According to Swarnendu, “Poets express their views through poetry and so writers through their writings. I love to express my philosophy towards life through art-photography. For me, photography is not only a medium to capture a moment of life but also a very strong medium to express my inner mind.”

--Dr. Pankaj Sharma

Saturday, September 1, 2012

Event - “6th IIPC World Photography Day Annual Photo Contest-2012”

“6th IIPC World Photography Day Annual Photo Contest-2012”

Photography is accepted as an important branch of fine art globally. India International Photographic Council’s contribution to encourage this form of art has always been admirable. The organisation’s ‘World Photography-Day Annual Photo Contest’ is an occasion that gives opportunity to the photography lovers to share and polish their talent.

Similar to previous years, this year also the response of participants towards this contest was quite encouraging. A total of 512 entries from 38 participants from different parts of the country were received in five categories, namely B/W Pictorial, Colour Pictorial, Nature, Photo Journalism and Photo Travel. The entries covered a series of subjects. Out of total entries, 158 photographs got acceptances, 05 photographs received awards and 15 photographs got Certificates of Merit. The award winners are:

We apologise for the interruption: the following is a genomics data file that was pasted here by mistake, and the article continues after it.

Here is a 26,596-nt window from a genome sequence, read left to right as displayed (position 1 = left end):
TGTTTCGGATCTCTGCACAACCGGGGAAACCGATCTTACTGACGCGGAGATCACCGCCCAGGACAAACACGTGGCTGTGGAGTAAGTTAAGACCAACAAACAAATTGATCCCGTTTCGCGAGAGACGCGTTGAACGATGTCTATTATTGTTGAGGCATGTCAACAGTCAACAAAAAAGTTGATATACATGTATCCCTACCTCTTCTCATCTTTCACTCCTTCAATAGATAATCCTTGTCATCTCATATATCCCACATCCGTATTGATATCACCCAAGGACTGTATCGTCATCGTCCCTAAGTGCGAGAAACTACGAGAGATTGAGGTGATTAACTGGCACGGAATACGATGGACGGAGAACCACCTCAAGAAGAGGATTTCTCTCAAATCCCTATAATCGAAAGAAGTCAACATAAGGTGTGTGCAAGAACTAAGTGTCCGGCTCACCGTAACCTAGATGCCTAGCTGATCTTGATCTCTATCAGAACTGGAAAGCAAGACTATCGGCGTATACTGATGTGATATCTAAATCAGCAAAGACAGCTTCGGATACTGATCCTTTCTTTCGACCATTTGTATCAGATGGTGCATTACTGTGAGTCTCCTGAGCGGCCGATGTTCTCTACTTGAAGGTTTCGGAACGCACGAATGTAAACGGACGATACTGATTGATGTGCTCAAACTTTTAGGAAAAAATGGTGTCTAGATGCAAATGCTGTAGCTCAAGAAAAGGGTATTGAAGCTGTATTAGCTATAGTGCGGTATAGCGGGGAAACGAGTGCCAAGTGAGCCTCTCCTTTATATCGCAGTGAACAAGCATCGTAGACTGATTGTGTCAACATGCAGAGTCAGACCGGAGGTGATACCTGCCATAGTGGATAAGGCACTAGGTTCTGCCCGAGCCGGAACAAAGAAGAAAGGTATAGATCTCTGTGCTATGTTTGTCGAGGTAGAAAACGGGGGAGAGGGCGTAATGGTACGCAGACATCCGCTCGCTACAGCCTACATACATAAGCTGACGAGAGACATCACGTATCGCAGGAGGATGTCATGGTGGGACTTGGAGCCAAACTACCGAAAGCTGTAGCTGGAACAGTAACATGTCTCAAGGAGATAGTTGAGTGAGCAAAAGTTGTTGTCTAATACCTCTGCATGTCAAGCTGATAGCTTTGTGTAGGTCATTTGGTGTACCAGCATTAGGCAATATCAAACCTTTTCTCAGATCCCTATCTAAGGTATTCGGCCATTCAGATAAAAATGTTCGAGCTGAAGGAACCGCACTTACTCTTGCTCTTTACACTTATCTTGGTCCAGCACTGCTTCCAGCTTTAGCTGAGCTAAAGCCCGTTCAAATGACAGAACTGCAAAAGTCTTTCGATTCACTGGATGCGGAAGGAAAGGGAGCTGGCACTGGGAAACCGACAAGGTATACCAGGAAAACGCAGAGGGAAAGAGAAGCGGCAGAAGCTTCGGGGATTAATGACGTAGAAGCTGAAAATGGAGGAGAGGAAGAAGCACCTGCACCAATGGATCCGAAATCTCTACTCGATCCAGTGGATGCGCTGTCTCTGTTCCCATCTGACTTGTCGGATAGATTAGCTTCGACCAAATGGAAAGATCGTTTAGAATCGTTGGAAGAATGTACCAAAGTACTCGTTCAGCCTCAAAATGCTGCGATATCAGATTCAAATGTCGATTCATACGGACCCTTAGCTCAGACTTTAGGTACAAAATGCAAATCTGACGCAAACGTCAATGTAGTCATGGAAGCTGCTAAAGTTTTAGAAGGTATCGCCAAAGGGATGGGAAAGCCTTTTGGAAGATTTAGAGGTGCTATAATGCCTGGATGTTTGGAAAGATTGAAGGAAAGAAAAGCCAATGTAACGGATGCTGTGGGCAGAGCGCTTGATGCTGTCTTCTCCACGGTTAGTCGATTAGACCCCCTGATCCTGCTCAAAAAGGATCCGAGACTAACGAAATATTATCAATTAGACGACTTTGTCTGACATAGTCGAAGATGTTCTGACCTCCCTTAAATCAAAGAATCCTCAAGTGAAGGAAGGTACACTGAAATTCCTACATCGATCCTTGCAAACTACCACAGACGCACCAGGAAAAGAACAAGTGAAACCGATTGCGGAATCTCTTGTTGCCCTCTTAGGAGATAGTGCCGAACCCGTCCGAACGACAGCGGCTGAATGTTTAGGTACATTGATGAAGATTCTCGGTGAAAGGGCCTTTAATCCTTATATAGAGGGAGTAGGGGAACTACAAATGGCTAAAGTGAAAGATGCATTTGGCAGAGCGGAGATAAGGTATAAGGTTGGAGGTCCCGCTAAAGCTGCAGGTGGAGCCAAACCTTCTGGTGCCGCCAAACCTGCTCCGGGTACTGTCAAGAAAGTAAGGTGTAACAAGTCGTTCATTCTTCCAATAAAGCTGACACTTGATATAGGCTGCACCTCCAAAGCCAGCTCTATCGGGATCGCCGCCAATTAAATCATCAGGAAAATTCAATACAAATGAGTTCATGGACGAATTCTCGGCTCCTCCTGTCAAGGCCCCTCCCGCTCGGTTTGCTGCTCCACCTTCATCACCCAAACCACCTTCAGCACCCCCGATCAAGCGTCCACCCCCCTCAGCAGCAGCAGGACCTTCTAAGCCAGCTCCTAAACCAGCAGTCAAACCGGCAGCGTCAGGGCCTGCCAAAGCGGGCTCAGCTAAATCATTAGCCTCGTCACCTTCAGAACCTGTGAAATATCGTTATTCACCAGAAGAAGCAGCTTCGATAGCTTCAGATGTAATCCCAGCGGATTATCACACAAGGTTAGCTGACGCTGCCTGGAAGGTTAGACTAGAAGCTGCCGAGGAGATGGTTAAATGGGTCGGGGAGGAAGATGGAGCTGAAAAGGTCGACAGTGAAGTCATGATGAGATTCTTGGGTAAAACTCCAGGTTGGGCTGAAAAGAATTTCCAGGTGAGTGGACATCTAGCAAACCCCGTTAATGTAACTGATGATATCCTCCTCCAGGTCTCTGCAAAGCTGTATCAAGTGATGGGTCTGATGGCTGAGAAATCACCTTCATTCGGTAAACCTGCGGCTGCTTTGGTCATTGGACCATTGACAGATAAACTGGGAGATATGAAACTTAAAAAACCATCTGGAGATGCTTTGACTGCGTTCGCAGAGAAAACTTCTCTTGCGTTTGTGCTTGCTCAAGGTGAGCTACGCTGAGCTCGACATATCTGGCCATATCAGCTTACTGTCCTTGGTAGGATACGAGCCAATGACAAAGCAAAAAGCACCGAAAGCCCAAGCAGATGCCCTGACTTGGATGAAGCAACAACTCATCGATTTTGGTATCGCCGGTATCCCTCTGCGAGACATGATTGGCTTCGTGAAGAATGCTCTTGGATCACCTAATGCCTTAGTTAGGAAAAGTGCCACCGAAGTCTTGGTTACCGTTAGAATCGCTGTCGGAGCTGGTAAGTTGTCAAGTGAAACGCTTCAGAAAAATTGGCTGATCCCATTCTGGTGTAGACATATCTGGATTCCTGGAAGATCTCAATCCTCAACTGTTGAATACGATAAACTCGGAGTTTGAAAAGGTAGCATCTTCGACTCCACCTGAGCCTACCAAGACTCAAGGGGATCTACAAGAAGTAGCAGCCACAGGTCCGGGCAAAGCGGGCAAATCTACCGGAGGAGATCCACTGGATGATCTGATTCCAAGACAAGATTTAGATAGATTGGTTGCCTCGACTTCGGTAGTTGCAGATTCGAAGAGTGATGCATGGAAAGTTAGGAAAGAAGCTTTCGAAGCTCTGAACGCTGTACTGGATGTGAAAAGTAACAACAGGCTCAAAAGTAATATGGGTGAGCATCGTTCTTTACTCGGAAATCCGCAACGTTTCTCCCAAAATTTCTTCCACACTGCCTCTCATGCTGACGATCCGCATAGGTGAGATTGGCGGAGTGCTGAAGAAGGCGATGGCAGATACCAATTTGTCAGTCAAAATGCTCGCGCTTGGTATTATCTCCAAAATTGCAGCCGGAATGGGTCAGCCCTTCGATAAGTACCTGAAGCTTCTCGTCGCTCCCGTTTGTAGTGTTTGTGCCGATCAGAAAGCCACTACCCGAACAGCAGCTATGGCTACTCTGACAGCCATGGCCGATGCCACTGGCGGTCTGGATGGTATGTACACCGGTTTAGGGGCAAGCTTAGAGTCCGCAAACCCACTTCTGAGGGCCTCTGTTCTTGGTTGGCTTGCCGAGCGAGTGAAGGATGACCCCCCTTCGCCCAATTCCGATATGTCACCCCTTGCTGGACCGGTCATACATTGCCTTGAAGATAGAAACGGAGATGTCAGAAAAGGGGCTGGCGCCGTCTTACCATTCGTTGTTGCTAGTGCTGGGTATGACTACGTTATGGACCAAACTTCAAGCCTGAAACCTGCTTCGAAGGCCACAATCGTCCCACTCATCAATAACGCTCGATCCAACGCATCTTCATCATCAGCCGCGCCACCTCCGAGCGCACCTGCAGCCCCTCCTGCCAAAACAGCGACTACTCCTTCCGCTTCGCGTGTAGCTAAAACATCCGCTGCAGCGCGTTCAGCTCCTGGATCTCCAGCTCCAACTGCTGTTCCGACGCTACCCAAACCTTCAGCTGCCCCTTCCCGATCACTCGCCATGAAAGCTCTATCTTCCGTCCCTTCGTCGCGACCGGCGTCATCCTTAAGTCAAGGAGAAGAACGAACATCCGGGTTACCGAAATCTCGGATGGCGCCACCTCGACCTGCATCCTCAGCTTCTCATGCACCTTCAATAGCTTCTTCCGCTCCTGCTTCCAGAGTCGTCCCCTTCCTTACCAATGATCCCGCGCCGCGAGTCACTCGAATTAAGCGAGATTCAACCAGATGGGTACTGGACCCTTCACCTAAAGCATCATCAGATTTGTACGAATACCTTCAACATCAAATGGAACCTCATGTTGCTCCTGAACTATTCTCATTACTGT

(1). Mr. G. Jaya Siva Rama Rao (Lakkavaram, Andhra Pradesh) for “Finishing Touch” (B/W Pictorial Section).

(2). Mr. V. K. R. S. Sarma (Nedunuru, Andhra Pradesh) for “Playing Cart” (Colour Pictorial Section).

(3). Mr. Satpal Singh (Lakhimpur Kheri, U.P) for “In Trap of Death” (Nature Section).

(4). Mr. T. Srinivasa Reddy (Vijayawada, Andhra Pradesh) for “Irresponsible” (Photo Journalism Section).

(5). Mr. Vaibhav Jaguste (Thane, Maharashtra) for “Leh Monestry” (Photo Travel Section).

Dr. Pankaj Sharma, AIIPC, FFIP, IIPC Platinum, Mr. Bijan Das, LIIPC Mr. Deepak Ghosh, LIIPC, Mr. Gopal Sharma and Dr. Kamran Khan, LIIPC were Jury Members.

--Dr. Pankaj Sharma (Contest Chairman)

“Finishing Touch” By Mr. G. Jaya Siva Rama Rao, Lakkavaram - (Award--B/W Pictorial Section)

“Playing Cart” By Mr. V. K. R. S. Sarma, Nedunuru, - (Award--Colour Pictorial Section)

“In Trap of Death” By Mr. Satpal Singh, Lakhimpur Kheri - (Award--Nature Section)

“Irresponsible” By Mr. T. Srinivasa Reddy, Vijayawada - (Award--Photo Journalism Section)

“Leh Monestry” By Mr. Vaibhav Jaguste, Thane- (Award--Photo Travel Section)

Judging in Progress